1762 ENGLISH POETRY 1579-1830: SPENSER AND THE TRADITION

George Pooke

Anonymous, Review of Pooke, An Address to his most gracious Majesty; The Critical Review 14 (July 1762) 78.



Mr. Pooke's compliments are so late, that we could wish he had with-held them a little longer, until he had brought his poetry into rhime, reason, and grammar. We cannot say that we ever observed the figure called personification, so boldly used by any former bard. Our panegyrist on their majesties makes the city of Stade start out of its doleful gloom on the approach of the virgin Charlotte; Gravesend and Greenwich are described praying, and Harwich bustling with rare delight. But the first six lines are a sufficent specimen.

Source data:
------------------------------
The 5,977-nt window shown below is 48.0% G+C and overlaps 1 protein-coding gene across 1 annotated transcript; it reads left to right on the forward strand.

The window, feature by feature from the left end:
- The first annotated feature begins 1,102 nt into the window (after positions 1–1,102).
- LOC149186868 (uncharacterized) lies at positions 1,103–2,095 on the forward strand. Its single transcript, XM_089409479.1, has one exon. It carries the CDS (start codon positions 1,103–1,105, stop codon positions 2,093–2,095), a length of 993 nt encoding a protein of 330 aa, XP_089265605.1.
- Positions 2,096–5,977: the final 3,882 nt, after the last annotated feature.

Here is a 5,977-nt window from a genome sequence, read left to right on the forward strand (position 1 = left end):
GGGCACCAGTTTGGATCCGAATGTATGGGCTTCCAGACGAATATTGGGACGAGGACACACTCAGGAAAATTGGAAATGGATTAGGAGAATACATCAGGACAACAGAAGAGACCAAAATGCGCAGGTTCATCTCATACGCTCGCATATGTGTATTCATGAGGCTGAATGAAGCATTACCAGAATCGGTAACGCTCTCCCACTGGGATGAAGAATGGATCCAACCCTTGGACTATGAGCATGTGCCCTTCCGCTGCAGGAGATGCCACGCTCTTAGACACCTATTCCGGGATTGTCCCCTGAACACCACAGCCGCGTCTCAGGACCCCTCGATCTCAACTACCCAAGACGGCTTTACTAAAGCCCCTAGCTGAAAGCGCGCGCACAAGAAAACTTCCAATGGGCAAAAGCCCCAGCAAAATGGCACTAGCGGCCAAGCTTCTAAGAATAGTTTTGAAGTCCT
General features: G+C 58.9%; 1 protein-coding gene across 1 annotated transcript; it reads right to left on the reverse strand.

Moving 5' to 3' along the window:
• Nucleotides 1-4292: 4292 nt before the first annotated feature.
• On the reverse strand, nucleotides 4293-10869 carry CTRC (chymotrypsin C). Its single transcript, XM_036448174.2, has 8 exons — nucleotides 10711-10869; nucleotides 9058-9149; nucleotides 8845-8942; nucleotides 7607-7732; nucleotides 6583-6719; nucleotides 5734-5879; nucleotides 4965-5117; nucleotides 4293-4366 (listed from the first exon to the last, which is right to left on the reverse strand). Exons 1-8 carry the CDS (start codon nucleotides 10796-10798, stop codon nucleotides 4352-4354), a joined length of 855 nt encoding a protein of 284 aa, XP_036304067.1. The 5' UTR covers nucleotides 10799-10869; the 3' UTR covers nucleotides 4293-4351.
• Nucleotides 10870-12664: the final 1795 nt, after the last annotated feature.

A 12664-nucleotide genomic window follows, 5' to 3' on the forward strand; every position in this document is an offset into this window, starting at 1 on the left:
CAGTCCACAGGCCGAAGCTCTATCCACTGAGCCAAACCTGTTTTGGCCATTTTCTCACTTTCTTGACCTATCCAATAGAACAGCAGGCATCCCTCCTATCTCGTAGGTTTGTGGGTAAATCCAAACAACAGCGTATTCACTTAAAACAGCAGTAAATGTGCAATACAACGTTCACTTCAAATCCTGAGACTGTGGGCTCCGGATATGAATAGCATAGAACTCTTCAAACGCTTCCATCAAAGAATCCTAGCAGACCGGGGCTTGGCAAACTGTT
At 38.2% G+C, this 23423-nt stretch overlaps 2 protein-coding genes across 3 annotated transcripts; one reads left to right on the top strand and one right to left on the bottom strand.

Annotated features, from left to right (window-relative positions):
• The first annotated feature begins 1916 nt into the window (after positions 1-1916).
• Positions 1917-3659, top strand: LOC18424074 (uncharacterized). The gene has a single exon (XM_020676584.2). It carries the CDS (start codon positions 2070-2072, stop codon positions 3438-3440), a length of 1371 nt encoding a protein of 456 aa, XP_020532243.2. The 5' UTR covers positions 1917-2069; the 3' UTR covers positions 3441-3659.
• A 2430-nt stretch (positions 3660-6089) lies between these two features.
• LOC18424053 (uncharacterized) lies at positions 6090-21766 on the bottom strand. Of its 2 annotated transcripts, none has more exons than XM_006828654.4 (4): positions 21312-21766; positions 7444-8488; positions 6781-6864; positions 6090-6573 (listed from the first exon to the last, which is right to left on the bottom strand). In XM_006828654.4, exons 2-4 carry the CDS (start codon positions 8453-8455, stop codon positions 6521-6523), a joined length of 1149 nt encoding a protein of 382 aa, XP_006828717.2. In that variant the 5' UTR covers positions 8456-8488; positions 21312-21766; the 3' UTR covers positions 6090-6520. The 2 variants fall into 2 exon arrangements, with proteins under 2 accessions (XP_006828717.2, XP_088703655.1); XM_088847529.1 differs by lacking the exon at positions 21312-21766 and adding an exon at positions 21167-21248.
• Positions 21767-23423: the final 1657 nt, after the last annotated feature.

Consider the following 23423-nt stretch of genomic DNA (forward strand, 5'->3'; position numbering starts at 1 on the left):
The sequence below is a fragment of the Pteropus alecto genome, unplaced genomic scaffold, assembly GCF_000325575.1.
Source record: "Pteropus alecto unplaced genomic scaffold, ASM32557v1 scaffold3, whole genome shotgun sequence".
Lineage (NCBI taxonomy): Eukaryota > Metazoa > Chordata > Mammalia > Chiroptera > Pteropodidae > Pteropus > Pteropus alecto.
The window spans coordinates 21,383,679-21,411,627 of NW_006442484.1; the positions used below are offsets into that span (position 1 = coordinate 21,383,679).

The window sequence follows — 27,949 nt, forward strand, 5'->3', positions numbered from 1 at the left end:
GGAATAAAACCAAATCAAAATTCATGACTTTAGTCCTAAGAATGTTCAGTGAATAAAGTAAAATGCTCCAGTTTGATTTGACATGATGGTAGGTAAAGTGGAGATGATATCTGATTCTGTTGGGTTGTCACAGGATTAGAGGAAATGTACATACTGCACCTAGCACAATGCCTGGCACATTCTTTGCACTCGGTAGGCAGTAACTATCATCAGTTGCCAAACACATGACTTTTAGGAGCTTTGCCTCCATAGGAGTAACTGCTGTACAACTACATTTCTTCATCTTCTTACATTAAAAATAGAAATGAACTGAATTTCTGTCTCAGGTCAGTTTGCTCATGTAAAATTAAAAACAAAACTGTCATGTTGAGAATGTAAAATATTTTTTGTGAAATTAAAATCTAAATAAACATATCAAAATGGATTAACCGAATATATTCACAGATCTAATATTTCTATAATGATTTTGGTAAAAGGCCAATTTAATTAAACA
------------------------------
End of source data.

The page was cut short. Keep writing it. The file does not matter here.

Each day that comes a greater pleasure brings,
"Because" our monarch is the best of kings;
Because your goodness has already been
Our saving health, by God Almighty's "mean."
In gratitude for such your royal mind,
No stone unturn'd your subjects leave behind.